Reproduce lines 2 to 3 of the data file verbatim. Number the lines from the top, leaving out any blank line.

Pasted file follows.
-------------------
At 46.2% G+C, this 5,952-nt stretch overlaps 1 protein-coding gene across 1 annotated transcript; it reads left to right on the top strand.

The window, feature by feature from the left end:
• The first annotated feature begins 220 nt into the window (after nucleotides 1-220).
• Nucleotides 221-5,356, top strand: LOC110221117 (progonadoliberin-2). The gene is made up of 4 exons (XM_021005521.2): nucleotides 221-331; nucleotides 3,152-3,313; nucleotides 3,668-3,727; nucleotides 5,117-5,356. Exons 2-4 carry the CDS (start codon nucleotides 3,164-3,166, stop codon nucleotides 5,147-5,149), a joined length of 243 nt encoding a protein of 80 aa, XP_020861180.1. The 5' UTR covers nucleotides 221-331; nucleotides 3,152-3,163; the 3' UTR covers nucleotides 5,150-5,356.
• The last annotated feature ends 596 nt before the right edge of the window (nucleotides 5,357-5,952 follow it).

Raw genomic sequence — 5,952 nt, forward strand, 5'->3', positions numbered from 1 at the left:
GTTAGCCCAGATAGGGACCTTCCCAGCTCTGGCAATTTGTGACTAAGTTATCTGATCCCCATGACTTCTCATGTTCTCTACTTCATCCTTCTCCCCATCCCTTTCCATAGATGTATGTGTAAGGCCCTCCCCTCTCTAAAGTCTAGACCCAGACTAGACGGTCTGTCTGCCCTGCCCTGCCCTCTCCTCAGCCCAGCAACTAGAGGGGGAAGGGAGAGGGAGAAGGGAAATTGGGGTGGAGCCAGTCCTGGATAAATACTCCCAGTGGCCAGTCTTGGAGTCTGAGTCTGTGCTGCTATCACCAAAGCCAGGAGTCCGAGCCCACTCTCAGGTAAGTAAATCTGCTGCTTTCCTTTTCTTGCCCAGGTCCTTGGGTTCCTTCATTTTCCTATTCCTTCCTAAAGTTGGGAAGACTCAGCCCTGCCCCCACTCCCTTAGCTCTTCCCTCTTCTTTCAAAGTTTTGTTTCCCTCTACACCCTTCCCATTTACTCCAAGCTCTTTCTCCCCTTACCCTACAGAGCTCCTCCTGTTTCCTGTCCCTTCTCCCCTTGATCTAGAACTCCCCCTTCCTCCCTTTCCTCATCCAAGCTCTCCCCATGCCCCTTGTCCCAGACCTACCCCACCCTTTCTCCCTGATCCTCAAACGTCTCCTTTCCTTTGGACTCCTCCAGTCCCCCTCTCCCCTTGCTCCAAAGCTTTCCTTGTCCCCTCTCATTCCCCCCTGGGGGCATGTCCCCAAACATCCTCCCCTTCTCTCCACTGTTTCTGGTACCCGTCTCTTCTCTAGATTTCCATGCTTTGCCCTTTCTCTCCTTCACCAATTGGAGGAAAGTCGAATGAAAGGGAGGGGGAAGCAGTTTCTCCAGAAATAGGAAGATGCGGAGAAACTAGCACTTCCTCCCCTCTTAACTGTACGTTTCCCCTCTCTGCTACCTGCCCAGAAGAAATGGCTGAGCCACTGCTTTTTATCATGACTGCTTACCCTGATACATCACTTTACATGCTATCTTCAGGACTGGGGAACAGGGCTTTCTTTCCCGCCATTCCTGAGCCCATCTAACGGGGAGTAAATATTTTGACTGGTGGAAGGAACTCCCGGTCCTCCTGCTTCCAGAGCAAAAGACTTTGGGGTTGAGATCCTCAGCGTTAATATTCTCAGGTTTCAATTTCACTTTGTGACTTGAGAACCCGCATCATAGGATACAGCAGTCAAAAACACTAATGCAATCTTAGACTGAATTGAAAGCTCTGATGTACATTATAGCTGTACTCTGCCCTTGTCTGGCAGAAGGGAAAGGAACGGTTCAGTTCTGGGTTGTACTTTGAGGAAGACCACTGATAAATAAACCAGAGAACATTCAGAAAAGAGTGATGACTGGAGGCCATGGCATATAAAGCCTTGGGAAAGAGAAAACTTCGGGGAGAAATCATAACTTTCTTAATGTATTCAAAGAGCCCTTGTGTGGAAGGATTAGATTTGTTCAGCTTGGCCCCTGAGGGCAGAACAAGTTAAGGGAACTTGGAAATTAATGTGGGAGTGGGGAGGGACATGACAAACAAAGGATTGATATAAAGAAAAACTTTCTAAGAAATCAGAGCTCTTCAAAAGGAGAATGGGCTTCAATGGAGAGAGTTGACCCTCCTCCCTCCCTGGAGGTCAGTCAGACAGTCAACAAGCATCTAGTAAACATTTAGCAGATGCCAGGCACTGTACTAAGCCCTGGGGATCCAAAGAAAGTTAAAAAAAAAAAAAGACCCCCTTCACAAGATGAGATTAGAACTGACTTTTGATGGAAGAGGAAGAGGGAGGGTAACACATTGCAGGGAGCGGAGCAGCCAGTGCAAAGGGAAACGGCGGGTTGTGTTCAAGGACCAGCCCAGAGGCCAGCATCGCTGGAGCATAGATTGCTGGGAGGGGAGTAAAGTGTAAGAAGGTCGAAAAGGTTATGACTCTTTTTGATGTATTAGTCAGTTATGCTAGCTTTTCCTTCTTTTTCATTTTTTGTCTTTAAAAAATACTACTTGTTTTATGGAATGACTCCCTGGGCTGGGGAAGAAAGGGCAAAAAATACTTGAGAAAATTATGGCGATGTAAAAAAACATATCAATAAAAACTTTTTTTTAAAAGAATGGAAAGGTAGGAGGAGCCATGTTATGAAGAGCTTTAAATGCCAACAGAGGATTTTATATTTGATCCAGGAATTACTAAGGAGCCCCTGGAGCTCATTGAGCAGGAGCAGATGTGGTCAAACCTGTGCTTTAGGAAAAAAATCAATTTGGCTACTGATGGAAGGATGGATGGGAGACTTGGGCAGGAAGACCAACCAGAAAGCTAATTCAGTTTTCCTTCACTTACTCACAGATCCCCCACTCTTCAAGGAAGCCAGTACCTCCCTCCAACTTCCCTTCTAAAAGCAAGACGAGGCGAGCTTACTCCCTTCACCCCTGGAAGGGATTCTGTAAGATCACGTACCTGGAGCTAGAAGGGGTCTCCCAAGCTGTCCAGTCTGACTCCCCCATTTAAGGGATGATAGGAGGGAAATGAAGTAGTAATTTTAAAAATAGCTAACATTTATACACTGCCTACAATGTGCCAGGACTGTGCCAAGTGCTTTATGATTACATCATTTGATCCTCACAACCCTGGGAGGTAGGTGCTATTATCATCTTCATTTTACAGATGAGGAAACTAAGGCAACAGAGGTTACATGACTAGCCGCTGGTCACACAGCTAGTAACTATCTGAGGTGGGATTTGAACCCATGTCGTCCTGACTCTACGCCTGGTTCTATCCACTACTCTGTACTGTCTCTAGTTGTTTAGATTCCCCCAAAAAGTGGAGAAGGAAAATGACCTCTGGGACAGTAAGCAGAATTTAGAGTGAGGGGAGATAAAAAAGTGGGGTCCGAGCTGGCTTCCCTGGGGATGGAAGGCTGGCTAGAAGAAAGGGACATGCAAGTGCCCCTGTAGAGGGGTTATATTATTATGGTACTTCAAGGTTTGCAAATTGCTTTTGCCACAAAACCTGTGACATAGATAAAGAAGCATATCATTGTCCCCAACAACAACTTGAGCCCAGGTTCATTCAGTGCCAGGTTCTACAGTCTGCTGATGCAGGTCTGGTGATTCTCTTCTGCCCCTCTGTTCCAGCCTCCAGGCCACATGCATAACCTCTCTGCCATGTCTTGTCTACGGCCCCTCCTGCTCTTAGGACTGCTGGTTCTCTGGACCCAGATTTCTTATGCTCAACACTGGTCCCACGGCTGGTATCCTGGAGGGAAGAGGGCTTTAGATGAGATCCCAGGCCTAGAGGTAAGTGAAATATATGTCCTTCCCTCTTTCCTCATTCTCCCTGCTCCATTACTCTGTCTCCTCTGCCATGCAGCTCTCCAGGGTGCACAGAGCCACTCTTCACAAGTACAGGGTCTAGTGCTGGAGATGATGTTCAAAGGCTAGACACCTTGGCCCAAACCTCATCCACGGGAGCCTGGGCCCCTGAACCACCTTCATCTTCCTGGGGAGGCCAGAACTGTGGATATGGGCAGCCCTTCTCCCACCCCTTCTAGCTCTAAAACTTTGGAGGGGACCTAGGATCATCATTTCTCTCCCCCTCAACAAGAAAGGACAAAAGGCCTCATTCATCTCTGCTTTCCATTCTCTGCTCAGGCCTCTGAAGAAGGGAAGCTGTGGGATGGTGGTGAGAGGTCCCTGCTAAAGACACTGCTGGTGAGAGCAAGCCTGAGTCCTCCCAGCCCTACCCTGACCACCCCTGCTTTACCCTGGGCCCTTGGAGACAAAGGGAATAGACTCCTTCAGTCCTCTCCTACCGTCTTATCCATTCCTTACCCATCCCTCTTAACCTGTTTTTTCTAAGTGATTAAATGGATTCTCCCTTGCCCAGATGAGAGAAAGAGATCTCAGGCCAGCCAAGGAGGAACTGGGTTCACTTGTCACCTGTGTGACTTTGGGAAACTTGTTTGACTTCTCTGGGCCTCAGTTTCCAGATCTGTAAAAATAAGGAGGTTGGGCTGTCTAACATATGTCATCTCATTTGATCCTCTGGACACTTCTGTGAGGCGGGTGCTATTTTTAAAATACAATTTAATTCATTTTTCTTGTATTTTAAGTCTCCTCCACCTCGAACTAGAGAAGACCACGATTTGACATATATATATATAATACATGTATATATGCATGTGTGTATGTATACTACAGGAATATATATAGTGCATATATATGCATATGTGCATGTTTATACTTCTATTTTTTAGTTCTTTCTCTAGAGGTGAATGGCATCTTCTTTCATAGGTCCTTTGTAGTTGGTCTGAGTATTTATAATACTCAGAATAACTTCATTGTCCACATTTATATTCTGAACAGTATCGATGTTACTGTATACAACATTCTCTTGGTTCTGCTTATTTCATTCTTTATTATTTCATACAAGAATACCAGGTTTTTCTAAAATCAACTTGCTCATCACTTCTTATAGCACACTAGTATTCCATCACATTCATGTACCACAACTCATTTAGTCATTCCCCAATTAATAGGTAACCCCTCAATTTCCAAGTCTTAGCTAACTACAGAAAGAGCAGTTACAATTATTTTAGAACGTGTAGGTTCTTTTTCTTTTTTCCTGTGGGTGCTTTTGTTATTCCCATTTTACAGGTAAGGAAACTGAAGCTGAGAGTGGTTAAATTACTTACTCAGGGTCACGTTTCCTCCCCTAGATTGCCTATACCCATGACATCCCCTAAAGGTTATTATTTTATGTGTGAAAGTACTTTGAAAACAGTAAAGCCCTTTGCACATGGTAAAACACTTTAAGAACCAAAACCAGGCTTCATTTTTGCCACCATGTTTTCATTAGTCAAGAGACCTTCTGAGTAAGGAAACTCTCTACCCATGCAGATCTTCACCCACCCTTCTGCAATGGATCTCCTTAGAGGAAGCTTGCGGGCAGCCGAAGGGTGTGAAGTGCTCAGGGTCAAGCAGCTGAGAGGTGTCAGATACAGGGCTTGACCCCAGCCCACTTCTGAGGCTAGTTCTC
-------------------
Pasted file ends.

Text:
The window, feature by feature from the left end:
• The first annotated feature begins 220 nt into the window (after nucleotides 1-220).